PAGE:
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<nettime> Interception Requirements Get Dutch Internet Providers Into Trouble


     [<http://www.heise.de/bin/tp/issue/dl-artikel.cgi?artikelnr=4932&rub_ordner=inhalt&mode=html>]

Interception Requirements Get Dutch Internet Providers Into Trouble

Jelle van Buuren   15.02.2001

A third of Dutch Internet Providers are feared to face bankrupcy due
to the high costs of mandatory interception of Internet traffic

Dutch Internet Providers announced last week that they are unable to
fulfill their legal obligations concerning interception. The deadline
for the service providers is the 15th of April 2001. But due to
technical difficulties and high costs it is doubted if the providers
will manage to make their systems interceptable at this date.

The new Telecommunications Act that came into force on 15 December
1998 extended the compulsory obligation to intercept messages for
telephone companies to include Internet service providers (ISP) and
other telecom providers. Internet providers were granted temporary
exemption from the mandatory installation of interception equipment,
but were ordered to comply with all the regulations by August 2000.
The providers had not had enough time to prepare for the installation
of the necessary equipment and besides, the technical, financial and
judicial consequences were not entirely clear.

The Dutch interception requirements were a direct copy of the demands
that had already been formulated in international treaties. Neither
the providers nor the government knew how these demands were to be
translated either practically or organisationally. Many unresolved
details appeared in the minutes of the Partial Organ for Interception
(a deliberative body between the government and market parties
concerned with the interception of telecommunications which falls
under the control of Ministry of Transport and Waterways). A. Eisner
from the organisation of Dutch Internet Providers, the NLIP,
announced that "world-wide there are approximately three companies,
located in America, which are producing interception equipment for
the Internet. It could be another two years before adequate bugging
devices are developed."

Different Interception Standards in Europe

There is also dissent on the interception protocol to be used. The
Judicial Tap Standard (JTS), which is currently in use, cannot cope
with tapped information originating from high-speed services like ATM
and XDSL. The protocol that was developed by the European
Telecommunication Standardisation Institute (ETSI) and that is
supposed to be applied to all European businesses still does not meet
requirements of the Netherlands. This standard is not suitable for
tapping or transmitting quick Internet connections.

The negotiations between members of the EU on the European tapping
protocol are still dragging on. Dutch companies do not relish the
thought of making installations suitable for interception by the JTS,
when in all likelihood a new interception protocol in need of new
modifications and financial investments will be introduced within the
next few years. Secretary of State De Vries from The Ministry of
Transport and Waterways announced in February 2000 that a European
protocol is not in sight that all the member states can agree on. For
the time being, national regulations will continue to apply. The
Dutch service providers were granted another year to resolve the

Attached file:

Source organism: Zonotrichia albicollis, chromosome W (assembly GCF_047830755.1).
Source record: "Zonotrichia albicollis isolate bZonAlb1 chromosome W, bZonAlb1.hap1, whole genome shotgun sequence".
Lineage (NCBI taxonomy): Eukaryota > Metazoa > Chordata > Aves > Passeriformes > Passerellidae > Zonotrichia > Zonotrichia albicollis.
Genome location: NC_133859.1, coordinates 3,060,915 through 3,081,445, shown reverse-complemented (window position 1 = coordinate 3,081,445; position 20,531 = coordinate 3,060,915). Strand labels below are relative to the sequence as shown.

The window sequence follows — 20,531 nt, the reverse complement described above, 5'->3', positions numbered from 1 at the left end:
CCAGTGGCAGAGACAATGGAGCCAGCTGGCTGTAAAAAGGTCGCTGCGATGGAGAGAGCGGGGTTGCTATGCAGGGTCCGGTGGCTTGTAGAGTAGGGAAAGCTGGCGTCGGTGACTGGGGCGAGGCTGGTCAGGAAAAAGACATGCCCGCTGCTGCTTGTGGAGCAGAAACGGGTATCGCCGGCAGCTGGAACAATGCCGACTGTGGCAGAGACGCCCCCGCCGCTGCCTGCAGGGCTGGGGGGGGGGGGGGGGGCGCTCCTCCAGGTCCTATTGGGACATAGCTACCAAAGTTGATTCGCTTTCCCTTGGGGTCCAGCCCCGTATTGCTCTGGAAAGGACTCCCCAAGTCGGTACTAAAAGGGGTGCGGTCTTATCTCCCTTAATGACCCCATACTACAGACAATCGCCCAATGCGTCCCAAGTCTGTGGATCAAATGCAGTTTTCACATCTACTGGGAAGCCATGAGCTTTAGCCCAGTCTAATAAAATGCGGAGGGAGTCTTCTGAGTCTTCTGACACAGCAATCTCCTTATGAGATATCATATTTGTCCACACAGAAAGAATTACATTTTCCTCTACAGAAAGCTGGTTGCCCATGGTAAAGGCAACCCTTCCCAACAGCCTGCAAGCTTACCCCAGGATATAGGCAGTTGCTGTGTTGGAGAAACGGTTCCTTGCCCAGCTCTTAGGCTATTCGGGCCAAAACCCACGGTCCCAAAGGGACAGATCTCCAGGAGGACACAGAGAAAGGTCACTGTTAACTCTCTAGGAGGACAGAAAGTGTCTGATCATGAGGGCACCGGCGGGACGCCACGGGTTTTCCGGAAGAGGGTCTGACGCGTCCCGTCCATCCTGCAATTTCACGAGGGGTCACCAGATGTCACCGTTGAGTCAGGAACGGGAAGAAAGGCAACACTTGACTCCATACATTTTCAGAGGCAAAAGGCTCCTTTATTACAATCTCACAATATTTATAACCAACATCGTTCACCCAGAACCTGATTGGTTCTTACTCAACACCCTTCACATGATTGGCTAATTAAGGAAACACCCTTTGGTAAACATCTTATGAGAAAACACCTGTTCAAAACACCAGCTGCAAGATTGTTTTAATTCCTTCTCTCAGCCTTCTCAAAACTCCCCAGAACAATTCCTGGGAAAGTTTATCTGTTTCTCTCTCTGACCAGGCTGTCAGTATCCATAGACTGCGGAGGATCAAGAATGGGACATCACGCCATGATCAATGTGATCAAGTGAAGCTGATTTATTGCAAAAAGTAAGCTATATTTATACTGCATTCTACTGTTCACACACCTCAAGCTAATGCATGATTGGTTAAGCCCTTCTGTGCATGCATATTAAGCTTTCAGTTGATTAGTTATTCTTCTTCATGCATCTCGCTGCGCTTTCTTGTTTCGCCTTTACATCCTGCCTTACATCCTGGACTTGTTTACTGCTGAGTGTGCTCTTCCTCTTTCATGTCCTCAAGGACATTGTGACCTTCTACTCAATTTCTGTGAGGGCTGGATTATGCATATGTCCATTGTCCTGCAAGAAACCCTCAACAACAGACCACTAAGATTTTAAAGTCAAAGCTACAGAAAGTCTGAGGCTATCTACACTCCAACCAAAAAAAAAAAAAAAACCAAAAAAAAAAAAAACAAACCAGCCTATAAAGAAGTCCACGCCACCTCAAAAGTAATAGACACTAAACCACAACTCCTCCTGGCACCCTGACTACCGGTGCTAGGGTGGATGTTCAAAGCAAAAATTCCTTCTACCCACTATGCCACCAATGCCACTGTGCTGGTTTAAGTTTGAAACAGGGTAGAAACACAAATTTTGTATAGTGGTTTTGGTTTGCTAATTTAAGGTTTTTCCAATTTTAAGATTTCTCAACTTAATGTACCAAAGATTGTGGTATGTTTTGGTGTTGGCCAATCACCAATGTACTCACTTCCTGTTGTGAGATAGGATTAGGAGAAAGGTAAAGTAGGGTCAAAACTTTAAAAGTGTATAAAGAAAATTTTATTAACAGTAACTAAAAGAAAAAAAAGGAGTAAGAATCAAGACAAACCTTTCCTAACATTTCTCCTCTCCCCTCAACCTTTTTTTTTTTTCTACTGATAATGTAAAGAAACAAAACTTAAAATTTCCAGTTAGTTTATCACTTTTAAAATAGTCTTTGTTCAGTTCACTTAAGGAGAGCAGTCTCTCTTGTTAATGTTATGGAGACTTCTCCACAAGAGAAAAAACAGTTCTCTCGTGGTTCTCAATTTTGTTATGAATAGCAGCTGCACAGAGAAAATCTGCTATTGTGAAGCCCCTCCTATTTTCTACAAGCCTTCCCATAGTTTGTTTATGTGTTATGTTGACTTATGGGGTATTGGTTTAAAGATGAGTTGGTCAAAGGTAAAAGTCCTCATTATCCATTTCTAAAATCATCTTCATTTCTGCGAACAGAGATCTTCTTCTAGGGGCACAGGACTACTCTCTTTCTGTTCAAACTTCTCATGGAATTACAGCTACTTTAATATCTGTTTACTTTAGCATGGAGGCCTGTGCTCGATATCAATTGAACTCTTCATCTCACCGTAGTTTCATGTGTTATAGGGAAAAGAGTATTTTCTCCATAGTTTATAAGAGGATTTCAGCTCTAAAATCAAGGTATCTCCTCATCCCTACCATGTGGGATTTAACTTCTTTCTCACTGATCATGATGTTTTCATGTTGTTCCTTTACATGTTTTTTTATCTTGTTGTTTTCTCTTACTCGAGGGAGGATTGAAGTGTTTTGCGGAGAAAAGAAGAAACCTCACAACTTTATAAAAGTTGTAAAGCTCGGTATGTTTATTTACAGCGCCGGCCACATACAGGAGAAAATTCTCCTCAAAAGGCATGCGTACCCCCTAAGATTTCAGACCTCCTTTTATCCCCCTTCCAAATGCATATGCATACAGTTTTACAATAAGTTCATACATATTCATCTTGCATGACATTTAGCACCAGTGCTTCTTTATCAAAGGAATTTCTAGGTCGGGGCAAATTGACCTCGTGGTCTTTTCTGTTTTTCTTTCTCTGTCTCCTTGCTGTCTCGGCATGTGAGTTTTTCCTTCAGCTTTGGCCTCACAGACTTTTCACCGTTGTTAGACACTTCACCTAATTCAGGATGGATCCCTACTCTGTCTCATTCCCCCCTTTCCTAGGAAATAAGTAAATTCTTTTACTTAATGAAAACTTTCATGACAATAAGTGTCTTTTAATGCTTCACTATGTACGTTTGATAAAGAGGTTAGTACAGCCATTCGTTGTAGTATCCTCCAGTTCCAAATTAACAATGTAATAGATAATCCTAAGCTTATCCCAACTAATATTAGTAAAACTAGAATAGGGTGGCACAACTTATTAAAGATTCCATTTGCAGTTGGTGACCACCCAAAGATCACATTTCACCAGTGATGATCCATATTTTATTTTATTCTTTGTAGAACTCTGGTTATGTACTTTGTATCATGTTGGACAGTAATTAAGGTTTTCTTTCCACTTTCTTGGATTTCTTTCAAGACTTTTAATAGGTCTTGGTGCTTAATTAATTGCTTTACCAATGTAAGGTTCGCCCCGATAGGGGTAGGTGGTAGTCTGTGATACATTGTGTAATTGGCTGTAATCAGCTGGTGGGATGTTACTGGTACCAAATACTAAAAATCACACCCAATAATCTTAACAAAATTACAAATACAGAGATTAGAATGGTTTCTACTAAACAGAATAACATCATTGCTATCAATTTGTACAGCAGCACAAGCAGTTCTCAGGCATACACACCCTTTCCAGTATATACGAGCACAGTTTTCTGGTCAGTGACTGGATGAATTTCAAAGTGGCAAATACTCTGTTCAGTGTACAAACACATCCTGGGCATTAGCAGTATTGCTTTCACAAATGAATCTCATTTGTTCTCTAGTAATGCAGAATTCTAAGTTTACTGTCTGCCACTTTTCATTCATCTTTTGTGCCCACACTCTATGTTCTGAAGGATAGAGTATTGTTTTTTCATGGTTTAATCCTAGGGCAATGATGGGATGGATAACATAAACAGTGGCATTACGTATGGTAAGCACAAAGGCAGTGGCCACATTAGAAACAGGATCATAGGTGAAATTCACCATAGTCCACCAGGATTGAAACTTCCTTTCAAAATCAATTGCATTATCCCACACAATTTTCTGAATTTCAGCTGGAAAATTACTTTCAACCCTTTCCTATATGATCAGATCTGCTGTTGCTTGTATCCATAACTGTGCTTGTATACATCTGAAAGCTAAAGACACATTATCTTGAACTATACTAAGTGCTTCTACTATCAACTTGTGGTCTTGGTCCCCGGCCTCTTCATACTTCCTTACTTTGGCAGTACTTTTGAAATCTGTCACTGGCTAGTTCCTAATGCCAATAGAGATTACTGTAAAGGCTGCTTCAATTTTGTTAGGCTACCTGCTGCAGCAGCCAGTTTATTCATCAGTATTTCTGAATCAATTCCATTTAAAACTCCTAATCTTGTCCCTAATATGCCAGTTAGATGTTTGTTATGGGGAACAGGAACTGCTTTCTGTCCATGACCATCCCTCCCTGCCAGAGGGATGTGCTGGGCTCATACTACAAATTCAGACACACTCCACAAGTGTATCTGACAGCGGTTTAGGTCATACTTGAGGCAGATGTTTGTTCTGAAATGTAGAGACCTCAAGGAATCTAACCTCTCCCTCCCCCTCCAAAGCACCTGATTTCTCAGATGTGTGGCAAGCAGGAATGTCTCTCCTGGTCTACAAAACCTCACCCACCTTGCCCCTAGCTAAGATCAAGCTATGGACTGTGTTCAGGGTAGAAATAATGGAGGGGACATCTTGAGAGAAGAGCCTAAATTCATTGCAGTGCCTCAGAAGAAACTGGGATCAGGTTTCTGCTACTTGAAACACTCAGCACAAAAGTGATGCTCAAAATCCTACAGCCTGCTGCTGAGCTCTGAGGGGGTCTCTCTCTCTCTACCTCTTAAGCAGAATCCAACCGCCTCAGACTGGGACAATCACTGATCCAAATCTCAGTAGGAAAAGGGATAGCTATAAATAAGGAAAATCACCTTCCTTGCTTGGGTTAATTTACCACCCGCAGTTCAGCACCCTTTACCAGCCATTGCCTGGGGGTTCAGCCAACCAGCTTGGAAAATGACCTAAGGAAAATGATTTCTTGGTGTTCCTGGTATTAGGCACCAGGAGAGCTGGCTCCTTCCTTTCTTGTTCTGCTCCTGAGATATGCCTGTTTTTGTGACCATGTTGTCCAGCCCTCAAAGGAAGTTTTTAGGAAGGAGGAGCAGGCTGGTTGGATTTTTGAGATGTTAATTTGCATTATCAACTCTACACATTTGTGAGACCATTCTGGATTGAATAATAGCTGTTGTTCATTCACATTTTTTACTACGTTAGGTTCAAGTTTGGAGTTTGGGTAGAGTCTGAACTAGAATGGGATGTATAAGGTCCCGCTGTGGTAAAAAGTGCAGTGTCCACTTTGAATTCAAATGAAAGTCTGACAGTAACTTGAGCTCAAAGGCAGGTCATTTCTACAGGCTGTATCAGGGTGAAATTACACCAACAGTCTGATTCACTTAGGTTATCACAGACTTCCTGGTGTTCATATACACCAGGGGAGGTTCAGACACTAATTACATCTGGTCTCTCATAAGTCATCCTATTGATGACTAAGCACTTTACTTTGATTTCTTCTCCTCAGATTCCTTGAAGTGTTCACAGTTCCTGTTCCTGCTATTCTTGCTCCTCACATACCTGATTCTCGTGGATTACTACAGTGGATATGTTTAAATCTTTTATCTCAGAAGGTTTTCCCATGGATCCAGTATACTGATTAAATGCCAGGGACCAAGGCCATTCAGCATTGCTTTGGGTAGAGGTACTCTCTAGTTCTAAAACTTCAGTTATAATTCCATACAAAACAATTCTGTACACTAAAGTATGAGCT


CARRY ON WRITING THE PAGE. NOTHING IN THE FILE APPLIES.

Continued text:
problems.

Last week however, the Dutch providers announced that the new
deadline is unrealistic. They claim there are still no clear
technical specifications for the way in which intercepted traffic has
to be delivered to the police. Therefore manufacturers of Internet
interception equipment couldn't develop the proper installations.
'This indistinctness has resulted in a lack of relevant offers from
which Internet Service Providers can choose,' stipulate the providers
in a letter to the Ministry of Transport and Waterways.

They also point again at the differences between Dutch and European
requirements for the interception of Internet traffic:

'The Dutch government has chosen to implement the interception
obligation at a time when the European interception standard still
has to be completed. Most other European countries wait for that
standard, before they compell their providers to make their systems
interceptable.'

The Dutch providers fear that their international competitive
position will be weakened:

'Dutch ISP's have to shoulder the initial costs of the development of
the interception equipment, whereby there is still the risk that the
Dutch interception standards will differ from the final European ETSI
standards.'

The Dutch ISP's also claim that the costs of the interception
obligation are too high. The Dutch Providers have to pay for all the
costs resulting from the interception task. 'This will have
disastrous effects on the Dutch Internet market,' the providers
state. 'A third of the Internet providers are expected to end their
business as a result of the high interception costs.'

The Dutch digital privacy watchdog Bits of Freedom [0] warns that the
interception obligation of the Internet providers will lead to a rise
in interception. Figures show that since mobile telephones are
interceptable, the interception numbers have grown. For years, the
number of intercepted normal telephones where 3000 a year. But in
1998, when there were only two mobile operators, the numbers rose to
10.000. New communication technologies lead to more interception,
Bits of Freedom concludes.

Links

[0] http://www.bof.nl

Artikel-URL: http://www.telepolis.de/english/inhalt/te/4932/1.html

Copyright  1996-2000 All Rights Reserved. Alle Rechte vorbehalten
Verlag Heinz Heise, Hannover

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